Senate Minority Leader Harry Reid is counting on pressure from the media and the public to convince Senate Republicans to give Judge Merrick Garland a hearing and a vote on his Supreme Court nomination.
After a meeting with Garland, Reid told reporters, "I'm confident he is going to get approval." He pointed to pressure from news stories and said he and other Democratic senators would be doing events in their home states during their two-week recess beginning next week to press the case for Garland. Reid said that he and Garland had a "very nice meeting," calling him "affable," and said his "qualifications are about as good as you could get."
Garland also met Thursday with the ranking Democrat on the Judiciary Committee, Sen. Patrick Leahy, D-Vermont.
The path for Garland's Supreme Court nomination in the face of the determined opposition of Republicans isn't entirely clear, though. Few Republican senators have agreed to face-to-face meetings with Garland, and GOP leaders have remained steadfast in their refusal to grant him a confirmation hearing.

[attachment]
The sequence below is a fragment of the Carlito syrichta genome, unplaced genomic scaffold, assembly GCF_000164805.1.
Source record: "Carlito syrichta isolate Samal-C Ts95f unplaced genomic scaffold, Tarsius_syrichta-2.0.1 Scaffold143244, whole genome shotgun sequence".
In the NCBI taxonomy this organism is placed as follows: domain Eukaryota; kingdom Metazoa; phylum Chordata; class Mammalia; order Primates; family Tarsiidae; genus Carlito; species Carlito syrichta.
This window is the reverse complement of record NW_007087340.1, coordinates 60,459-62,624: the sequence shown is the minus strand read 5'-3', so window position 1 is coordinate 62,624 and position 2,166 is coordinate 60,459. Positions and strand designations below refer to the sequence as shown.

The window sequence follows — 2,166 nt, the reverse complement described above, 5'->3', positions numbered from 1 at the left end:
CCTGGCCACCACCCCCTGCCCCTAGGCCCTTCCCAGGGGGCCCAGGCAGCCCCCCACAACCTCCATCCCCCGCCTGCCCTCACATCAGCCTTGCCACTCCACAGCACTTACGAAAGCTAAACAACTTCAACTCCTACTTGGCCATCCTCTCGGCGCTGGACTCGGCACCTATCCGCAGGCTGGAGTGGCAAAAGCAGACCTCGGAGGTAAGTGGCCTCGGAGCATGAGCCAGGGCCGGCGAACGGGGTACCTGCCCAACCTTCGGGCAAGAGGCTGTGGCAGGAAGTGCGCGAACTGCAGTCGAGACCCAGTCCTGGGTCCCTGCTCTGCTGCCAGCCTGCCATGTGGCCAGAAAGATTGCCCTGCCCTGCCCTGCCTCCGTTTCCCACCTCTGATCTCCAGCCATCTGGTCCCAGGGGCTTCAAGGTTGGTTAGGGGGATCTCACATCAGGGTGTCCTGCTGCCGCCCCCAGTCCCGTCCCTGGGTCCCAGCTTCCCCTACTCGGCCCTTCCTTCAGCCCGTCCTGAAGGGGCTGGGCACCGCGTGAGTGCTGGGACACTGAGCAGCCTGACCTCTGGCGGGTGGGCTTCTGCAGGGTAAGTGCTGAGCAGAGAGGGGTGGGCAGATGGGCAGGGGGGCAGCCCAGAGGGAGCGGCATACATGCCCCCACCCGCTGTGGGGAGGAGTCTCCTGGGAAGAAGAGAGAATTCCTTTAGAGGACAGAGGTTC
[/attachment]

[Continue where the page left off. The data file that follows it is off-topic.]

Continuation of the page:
Reid wondered aloud why Republicans won't meet with him, why they won't hold a hearing, why they can't just do what they're supposed to do and do their jobs. Are they afraid, he asked rhetorically, that the American people will be watching these hearings? "I don't get it," Reid said. He also charged that their goal was to rile the Republican base before the November elections. "All we want them to do is their jobs," Reid said.
Some GOP senators are talking about confirming Garland in the lame duck session of Congress, Reid noted -- that is, after the November elections, but before the new Congress and new president take office. It's an option he argued against Thursday.
"If they're going to do it, why don't they just go ahead and do it now?" Reid said.
He also shared the advice he offered Garland for getting through this period. "I just told him to be himself, calm and collected," Reid said. "I think that's his nature anyway."